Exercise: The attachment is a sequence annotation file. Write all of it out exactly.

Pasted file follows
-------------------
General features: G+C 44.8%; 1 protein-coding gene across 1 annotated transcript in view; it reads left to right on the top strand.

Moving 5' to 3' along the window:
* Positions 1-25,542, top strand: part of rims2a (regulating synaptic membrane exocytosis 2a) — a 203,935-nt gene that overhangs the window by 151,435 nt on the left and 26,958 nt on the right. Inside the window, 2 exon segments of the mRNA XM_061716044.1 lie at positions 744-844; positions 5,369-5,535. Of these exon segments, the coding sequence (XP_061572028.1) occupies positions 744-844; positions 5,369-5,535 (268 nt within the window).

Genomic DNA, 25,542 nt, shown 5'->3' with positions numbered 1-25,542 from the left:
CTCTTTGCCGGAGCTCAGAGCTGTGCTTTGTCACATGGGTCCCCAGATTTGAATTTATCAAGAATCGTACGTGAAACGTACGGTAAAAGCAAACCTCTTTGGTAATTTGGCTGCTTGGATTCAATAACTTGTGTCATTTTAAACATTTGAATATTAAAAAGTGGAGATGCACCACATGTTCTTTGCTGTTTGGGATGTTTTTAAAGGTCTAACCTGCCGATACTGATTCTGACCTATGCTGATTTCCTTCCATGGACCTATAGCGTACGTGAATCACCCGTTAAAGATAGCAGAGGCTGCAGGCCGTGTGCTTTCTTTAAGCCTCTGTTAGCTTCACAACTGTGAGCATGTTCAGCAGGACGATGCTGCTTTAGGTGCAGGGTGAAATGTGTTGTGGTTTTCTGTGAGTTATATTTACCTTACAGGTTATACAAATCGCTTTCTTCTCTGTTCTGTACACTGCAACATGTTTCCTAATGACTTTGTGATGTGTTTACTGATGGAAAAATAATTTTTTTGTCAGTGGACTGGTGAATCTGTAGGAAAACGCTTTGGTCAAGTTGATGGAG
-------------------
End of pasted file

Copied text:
General features: G+C 44.8%; 1 protein-coding gene across 1 annotated transcript in view; it reads left to right on the top strand.

Moving 5' to 3' along the window:
* Positions 1-25,542, top strand: part of rims2a (regulating synaptic membrane exocytosis 2a) — a 203,935-nt gene that overhangs the window by 151,435 nt on the left and 26,958 nt on the right. Inside the window, 2 exon segments of the mRNA XM_061716044.1 lie at positions 744-844; positions 5,369-5,535. Of these exon segments, the coding sequence (XP_061572028.1) occupies positions 744-844; positions 5,369-5,535 (268 nt within the window).

Genomic DNA, 25,542 nt, shown 5'->3' with positions numbered 1-25,542 from the left:
CTCTTTGCCGGAGCTCAGAGCTGTGCTTTGTCACATGGGTCCCCAGATTTGAATTTATCAAGAATCGTACGTGAAACGTACGGTAAAAGCAAACCTCTTTGGTAATTTGGCTGCTTGGATTCAATAACTTGTGTCATTTTAAACATTTGAATATTAAAAAGTGGAGATGCACCACATGTTCTTTGCTGTTTGGGATGTTTTTAAAGGTCTAACCTGCCGATACTGATTCTGACCTATGCTGATTTCCTTCCATGGACCTATAGCGTACGTGAATCACCCGTTAAAGATAGCAGAGGCTGCAGGCCGTGTGCTTTCTTTAAGCCTCTGTTAGCTTCACAACTGTGAGCATGTTCAGCAGGACGATGCTGCTTTAGGTGCAGGGTGAAATGTGTTGTGGTTTTCTGTGAGTTATATTTACCTTACAGGTTATACAAATCGCTTTCTTCTCTGTTCTGTACACTGCAACATGTTTCCTAATGACTTTGTGATGTGTTTACTGATGGAAAAATAATTTTTTTGTCAGTGGACTGGTGAATCTGTAGGAAAACGCTTTGGTCAAGTTGATGGAG